• Development of laminar organization of the fetal cerebrum[3] "Heads of 131 fetal specimens of 14-40 weeks gestational age (GA) were scanned by 3.0T MRI. Eleven fetal specimens of 14-27 weeks GA were scanned by 7.0T MRI. On T(1)-weighted 3.0T MRI, layers could be visualized at 14 weeks GA and appeared clearer after 18 weeks GA. On 7.0T MRI, four zones could be recognized at 14 weeks GA. During 15-22 weeks GA, when laminar organization appeared typical, seven layers including the periventricular zone and external capsule fibers could be differentiated, which corresponded to seven zones in histological stained sections. At 23-28 weeks GA, laminar organization appeared less typical, and borderlines among them appeared obscured. After 30 weeks GA, it disappeared and turned into mature-like structures. The developing lamination appeared the most distinguishable at the parieto-occipital part of brain and peripheral regions of the hippocampus. The migrating thalamocortical afferents were probably delineated as a high signal layer located at the lower, middle, and upper part of the subplate zone at 16-28 weeks GA on T(1)-weighted 3.0T MRI."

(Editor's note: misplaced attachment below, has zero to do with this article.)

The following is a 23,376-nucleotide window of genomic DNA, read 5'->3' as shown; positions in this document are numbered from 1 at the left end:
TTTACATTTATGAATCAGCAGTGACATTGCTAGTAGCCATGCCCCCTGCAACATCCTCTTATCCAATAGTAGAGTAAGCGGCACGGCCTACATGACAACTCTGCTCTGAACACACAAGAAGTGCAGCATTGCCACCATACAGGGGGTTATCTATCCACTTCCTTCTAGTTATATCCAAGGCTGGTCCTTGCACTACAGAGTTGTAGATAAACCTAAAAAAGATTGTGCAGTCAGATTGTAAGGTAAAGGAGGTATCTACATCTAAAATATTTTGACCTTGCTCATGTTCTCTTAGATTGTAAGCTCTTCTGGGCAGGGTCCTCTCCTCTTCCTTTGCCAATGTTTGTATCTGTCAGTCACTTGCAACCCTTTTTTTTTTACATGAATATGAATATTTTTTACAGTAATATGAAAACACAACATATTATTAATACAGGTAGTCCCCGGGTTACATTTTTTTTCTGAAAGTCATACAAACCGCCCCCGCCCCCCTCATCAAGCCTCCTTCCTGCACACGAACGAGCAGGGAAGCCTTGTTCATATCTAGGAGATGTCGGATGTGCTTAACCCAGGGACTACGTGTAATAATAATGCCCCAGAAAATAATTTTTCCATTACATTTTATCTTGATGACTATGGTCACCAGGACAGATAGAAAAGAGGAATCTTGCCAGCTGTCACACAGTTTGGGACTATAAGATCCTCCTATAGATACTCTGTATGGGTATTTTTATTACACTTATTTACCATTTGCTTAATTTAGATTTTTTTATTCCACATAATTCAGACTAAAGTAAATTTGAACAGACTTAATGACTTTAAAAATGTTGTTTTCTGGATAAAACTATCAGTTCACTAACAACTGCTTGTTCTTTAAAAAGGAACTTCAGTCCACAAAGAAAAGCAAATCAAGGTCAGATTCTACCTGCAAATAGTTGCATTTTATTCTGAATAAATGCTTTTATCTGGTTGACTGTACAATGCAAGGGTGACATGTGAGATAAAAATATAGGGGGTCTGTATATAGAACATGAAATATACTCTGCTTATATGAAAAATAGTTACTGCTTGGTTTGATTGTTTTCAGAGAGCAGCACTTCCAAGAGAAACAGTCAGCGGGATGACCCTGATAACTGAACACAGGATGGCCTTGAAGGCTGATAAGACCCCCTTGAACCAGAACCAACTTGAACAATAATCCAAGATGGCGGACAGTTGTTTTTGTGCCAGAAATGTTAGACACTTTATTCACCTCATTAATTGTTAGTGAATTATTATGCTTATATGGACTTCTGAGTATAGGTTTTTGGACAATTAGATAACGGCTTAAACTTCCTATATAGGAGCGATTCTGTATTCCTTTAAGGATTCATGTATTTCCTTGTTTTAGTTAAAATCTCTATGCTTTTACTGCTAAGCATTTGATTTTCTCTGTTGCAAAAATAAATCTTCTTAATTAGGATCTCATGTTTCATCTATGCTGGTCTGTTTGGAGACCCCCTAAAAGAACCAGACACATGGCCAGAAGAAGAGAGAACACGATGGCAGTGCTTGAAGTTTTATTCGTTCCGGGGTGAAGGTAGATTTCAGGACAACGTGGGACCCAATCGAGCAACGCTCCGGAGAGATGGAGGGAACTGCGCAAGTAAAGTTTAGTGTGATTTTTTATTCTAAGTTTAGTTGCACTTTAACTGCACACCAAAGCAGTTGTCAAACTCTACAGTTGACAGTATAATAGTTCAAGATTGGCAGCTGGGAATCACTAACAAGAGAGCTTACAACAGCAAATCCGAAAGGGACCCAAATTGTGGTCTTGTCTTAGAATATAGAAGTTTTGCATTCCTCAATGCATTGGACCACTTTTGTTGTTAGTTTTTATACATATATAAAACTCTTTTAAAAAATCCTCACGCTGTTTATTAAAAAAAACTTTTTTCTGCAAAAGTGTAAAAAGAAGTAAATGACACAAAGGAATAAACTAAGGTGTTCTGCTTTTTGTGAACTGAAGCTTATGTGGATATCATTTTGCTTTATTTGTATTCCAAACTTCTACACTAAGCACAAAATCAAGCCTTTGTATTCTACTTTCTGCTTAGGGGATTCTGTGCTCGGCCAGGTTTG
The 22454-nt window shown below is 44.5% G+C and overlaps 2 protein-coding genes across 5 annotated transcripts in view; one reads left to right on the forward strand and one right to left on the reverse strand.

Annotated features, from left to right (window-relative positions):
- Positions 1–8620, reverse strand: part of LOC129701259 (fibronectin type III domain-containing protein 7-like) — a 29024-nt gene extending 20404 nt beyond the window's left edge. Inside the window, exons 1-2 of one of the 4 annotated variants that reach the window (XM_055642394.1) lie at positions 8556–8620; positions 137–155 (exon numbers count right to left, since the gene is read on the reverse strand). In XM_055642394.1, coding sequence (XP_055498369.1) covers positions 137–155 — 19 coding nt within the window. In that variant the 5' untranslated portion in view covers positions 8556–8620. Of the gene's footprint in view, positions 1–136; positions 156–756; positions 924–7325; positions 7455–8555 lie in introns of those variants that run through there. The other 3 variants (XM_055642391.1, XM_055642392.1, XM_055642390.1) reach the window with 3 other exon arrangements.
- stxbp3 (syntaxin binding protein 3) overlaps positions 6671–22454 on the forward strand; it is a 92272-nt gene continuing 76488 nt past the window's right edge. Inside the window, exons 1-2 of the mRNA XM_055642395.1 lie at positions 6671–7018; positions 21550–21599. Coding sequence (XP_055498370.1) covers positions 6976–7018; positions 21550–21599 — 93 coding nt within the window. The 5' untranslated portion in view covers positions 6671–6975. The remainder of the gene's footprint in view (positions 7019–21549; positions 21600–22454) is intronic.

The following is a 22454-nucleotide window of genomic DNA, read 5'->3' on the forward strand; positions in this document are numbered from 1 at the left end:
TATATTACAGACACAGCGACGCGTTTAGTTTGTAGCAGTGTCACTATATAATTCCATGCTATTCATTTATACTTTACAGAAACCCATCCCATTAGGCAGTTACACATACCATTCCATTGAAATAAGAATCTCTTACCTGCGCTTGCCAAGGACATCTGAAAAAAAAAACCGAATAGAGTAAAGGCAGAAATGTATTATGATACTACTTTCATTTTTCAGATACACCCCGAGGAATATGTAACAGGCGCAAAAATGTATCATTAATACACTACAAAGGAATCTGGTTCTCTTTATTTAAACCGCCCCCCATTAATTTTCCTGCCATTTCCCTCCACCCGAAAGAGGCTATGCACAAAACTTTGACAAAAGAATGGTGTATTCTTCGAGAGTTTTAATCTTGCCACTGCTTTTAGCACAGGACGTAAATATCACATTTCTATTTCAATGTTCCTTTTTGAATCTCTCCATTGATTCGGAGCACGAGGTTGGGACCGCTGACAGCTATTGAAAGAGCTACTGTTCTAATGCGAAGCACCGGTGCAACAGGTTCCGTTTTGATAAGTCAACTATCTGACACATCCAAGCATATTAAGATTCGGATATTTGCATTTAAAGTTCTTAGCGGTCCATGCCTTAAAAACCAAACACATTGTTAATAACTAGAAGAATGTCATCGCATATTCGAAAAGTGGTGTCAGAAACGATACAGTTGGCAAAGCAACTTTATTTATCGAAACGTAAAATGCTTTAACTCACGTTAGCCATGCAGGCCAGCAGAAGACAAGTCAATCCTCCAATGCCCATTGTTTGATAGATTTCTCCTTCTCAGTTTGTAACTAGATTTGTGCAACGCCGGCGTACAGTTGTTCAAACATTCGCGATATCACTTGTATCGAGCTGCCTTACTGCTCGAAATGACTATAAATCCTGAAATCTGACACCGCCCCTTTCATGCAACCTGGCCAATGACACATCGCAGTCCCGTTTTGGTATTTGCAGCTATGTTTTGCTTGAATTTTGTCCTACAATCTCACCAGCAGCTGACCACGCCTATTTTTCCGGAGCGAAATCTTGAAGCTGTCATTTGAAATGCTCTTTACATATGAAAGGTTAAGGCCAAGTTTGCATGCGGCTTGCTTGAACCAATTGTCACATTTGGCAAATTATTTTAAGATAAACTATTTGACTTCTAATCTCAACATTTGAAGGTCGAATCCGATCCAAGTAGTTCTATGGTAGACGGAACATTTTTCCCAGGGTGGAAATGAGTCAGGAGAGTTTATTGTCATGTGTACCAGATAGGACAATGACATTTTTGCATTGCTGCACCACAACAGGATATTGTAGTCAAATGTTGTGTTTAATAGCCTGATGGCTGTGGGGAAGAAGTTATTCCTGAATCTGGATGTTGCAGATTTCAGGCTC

Development Overview

Neuralation begins at the trilaminar embryo with formation of the notochord and somites, both of which underly the ectoderm and do not contribute to the nervous system, but are involved with patterning its initial formation. The central portion of the ectoderm then forms the neural plate that folds to form the neural tube, that will eventually form the entire central nervous system.

Early developmental sequence: Epiblast - Ectoderm - Neural Plate - Neural groove and Neural Crest - Neural Tube and Neural Crest

Neural Tube Development
Neural Tube Primary Vesicles Secondary Vesicles Adult Structures
week 3 week 4 week 5 adult
neural plate
neural groove
neural tube

prosencephalon (forebrain) telencephalon Rhinencephalon, Amygdala, hippocampus, cerebrum (cortex), hypothalamus‎, pituitary | Basal Ganglia, lateral ventricles
diencephalon epithalamus, thalamus, Subthalamus, pineal, posterior commissure, pretectum, third ventricle
mesencephalon (midbrain) mesencephalon tectum, Cerebral peduncle, cerebral aqueduct, pons